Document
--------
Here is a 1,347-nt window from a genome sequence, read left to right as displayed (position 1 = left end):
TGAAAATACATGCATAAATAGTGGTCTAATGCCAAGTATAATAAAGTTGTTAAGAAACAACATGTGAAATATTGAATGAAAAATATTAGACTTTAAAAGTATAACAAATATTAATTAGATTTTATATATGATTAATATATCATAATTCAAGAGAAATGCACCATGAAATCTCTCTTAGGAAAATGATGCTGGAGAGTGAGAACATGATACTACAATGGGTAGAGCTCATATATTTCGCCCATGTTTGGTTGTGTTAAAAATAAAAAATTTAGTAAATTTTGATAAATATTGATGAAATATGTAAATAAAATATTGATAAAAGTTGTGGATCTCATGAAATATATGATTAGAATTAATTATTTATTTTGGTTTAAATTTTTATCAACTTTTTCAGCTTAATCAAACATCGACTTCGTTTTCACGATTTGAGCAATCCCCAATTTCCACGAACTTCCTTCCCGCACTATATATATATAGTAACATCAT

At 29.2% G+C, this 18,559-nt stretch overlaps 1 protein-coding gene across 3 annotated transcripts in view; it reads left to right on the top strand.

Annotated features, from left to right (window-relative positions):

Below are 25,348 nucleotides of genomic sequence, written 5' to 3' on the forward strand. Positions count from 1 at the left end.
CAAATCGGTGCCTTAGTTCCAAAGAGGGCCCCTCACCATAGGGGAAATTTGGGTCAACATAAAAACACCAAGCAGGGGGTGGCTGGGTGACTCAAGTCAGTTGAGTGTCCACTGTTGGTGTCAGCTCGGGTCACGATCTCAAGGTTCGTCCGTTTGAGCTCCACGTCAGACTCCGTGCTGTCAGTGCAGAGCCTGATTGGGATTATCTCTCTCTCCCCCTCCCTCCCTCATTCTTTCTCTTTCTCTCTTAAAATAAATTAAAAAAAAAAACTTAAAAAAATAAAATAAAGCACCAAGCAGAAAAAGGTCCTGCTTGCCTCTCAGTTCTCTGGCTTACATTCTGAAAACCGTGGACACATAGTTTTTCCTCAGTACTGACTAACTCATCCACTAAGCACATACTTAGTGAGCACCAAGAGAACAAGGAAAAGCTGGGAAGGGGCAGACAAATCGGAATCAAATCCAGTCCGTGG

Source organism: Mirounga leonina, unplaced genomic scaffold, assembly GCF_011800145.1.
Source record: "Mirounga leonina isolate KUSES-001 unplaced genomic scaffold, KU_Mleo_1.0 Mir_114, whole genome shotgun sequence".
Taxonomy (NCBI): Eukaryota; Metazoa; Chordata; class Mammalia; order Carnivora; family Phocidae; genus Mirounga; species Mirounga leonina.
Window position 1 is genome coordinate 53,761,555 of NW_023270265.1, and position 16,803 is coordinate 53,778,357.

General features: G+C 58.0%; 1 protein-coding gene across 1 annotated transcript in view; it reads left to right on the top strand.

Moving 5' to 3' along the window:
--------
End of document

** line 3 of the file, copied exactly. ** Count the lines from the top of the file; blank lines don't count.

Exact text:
At 29.2% G+C, this 18,559-nt stretch overlaps 1 protein-coding gene across 3 annotated transcripts in view; it reads left to right on the top strand.